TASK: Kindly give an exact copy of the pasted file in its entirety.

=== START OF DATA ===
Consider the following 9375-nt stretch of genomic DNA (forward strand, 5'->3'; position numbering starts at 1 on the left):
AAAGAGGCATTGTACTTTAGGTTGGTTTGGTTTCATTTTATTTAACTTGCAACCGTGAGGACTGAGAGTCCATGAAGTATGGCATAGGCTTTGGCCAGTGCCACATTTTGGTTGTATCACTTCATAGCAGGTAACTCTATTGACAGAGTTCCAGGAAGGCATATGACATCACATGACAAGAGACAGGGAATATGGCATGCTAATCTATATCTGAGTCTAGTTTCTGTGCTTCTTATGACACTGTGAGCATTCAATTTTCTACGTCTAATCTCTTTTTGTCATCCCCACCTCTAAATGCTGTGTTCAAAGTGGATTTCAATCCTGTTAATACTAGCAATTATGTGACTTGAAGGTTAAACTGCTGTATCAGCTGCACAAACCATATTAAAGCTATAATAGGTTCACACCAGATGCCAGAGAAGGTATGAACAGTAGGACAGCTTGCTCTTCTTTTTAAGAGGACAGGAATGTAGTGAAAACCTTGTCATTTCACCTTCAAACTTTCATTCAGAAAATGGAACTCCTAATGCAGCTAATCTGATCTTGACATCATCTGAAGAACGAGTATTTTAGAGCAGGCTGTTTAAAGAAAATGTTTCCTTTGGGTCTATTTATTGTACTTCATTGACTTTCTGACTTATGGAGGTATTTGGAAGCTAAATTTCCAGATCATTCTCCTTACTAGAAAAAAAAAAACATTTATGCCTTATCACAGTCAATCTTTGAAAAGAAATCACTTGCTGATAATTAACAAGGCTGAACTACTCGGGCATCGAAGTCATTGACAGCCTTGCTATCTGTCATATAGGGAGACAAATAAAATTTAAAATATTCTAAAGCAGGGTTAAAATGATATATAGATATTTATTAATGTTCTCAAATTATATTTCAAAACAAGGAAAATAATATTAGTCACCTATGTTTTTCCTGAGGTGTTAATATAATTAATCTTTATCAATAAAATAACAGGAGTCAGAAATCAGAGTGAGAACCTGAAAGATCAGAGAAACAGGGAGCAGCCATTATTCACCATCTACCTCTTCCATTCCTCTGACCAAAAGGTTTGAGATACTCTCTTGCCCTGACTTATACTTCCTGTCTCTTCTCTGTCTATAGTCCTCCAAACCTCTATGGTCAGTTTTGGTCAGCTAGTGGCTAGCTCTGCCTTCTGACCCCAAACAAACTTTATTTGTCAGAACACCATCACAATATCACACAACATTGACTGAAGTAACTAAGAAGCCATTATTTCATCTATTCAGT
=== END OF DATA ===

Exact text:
Consider the following 9375-nt stretch of genomic DNA (forward strand, 5'->3'; position numbering starts at 1 on the left):
AAAGAGGCATTGTACTTTAGGTTGGTTTGGTTTCATTTTATTTAACTTGCAACCGTGAGGACTGAGAGTCCATGAAGTATGGCATAGGCTTTGGCCAGTGCCACATTTTGGTTGTATCACTTCATAGCAGGTAACTCTATTGACAGAGTTCCAGGAAGGCATATGACATCACATGACAAGAGACAGGGAATATGGCATGCTAATCTATATCTGAGTCTAGTTTCTGTGCTTCTTATGACACTGTGAGCATTCAATTTTCTACGTCTAATCTCTTTTTGTCATCCCCACCTCTAAATGCTGTGTTCAAAGTGGATTTCAATCCTGTTAATACTAGCAATTATGTGACTTGAAGGTTAAACTGCTGTATCAGCTGCACAAACCATATTAAAGCTATAATAGGTTCACACCAGATGCCAGAGAAGGTATGAACAGTAGGACAGCTTGCTCTTCTTTTTAAGAGGACAGGAATGTAGTGAAAACCTTGTCATTTCACCTTCAAACTTTCATTCAGAAAATGGAACTCCTAATGCAGCTAATCTGATCTTGACATCATCTGAAGAACGAGTATTTTAGAGCAGGCTGTTTAAAGAAAATGTTTCCTTTGGGTCTATTTATTGTACTTCATTGACTTTCTGACTTATGGAGGTATTTGGAAGCTAAATTTCCAGATCATTCTCCTTACTAGAAAAAAAAAAACATTTATGCCTTATCACAGTCAATCTTTGAAAAGAAATCACTTGCTGATAATTAACAAGGCTGAACTACTCGGGCATCGAAGTCATTGACAGCCTTGCTATCTGTCATATAGGGAGACAAATAAAATTTAAAATATTCTAAAGCAGGGTTAAAATGATATATAGATATTTATTAATGTTCTCAAATTATATTTCAAAACAAGGAAAATAATATTAGTCACCTATGTTTTTCCTGAGGTGTTAATATAATTAATCTTTATCAATAAAATAACAGGAGTCAGAAATCAGAGTGAGAACCTGAAAGATCAGAGAAACAGGGAGCAGCCATTATTCACCATCTACCTCTTCCATTCCTCTGACCAAAAGGTTTGAGATACTCTCTTGCCCTGACTTATACTTCCTGTCTCTTCTCTGTCTATAGTCCTCCAAACCTCTATGGTCAGTTTTGGTCAGCTAGTGGCTAGCTCTGCCTTCTGACCCCAAACAAACTTTATTTGTCAGAACACCATCACAATATCACACAACATTGACTGAAGTAACTAAGAAGCCATTATTTCATCTATTCAGT